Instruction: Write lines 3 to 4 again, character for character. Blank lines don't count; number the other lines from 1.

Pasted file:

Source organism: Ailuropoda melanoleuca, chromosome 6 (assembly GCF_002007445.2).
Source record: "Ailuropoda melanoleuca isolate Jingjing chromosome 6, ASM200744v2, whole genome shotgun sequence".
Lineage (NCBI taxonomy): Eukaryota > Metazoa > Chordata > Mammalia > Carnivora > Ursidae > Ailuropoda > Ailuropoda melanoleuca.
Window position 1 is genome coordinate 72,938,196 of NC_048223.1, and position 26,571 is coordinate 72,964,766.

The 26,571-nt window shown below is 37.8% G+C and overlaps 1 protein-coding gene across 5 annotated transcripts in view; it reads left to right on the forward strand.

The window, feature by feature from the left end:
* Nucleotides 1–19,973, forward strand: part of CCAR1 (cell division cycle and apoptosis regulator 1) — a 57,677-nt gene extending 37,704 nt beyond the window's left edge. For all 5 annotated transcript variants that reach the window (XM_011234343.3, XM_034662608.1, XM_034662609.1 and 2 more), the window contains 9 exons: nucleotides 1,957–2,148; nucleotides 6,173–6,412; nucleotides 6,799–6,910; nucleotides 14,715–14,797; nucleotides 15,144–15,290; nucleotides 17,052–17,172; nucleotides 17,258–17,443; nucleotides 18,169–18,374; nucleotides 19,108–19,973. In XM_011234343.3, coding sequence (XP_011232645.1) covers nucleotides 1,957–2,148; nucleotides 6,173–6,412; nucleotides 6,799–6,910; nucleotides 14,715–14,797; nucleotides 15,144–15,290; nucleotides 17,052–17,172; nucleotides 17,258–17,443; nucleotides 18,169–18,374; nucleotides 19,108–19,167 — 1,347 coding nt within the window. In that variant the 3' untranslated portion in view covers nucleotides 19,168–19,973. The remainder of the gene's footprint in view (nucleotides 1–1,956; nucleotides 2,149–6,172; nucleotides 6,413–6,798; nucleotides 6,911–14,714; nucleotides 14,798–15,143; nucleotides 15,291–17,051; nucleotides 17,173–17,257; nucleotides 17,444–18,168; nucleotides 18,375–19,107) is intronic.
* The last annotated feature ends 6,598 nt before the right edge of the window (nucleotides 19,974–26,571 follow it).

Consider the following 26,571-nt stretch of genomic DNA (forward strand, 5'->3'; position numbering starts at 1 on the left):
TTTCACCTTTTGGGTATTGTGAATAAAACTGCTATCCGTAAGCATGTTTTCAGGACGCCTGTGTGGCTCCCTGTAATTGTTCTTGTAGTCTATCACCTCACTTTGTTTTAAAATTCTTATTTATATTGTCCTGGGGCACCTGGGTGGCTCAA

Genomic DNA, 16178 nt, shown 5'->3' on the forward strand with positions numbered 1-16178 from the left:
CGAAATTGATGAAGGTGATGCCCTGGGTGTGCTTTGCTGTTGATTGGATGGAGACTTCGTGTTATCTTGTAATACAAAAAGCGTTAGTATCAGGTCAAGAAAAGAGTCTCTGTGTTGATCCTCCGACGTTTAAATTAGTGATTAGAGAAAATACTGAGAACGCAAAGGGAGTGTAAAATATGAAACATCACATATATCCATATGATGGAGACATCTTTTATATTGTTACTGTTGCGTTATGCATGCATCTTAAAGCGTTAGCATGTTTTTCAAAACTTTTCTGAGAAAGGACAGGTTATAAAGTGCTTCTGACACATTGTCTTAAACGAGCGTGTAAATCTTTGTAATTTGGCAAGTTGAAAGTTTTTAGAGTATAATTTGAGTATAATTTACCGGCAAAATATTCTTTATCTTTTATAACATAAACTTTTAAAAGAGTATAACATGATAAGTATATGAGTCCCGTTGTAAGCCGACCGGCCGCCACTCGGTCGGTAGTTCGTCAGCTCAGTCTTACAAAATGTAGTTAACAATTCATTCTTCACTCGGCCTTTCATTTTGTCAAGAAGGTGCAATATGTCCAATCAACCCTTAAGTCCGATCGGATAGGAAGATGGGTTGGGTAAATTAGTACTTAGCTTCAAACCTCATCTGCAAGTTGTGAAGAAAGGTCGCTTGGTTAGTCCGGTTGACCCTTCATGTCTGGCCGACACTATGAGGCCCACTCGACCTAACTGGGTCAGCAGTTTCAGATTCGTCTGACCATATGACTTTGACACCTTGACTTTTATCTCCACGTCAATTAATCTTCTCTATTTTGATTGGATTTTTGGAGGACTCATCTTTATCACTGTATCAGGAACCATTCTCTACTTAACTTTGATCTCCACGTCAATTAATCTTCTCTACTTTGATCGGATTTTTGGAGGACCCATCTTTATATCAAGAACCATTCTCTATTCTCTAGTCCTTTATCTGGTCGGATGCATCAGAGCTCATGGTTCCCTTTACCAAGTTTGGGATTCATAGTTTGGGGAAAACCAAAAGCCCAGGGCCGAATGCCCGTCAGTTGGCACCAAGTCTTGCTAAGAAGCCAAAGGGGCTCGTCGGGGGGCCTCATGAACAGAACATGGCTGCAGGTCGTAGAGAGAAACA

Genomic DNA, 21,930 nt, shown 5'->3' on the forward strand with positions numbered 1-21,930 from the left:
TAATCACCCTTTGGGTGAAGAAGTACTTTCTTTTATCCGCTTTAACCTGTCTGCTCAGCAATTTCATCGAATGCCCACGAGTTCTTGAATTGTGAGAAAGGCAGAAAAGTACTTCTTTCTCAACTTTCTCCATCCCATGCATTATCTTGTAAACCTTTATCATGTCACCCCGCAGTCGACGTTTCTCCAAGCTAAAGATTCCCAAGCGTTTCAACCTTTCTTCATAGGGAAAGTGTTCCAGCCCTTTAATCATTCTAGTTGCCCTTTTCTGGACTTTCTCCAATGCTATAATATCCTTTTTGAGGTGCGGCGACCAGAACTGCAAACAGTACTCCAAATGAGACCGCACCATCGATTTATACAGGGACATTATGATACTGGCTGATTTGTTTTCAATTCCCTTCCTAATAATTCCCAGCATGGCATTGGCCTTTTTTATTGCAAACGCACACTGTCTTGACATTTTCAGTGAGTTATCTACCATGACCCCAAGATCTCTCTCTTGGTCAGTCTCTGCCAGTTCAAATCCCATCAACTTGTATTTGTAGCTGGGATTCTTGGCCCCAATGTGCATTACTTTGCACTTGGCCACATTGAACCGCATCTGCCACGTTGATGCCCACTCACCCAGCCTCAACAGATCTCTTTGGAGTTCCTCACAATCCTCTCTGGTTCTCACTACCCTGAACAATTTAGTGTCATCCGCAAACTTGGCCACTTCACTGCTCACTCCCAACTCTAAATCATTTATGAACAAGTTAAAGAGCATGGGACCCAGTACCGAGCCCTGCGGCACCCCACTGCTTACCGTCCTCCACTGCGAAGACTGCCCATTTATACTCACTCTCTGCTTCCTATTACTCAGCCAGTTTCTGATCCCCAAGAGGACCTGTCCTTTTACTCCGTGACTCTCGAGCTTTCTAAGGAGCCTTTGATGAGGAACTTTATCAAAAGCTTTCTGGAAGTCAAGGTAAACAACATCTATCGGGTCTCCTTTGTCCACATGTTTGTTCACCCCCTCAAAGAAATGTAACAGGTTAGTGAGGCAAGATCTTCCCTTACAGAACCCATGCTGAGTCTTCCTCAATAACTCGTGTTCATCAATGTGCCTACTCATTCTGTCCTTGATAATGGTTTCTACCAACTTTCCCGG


Lineage (NCBI taxonomy): Eukaryota > Metazoa > Chordata > Mammalia > Carnivora > Ursidae > Ailuropoda > Ailuropoda melanoleuca.
Window position 1 is genome coordinate 72,938,196 of NC_048223.1, and position 26,571 is coordinate 72,964,766.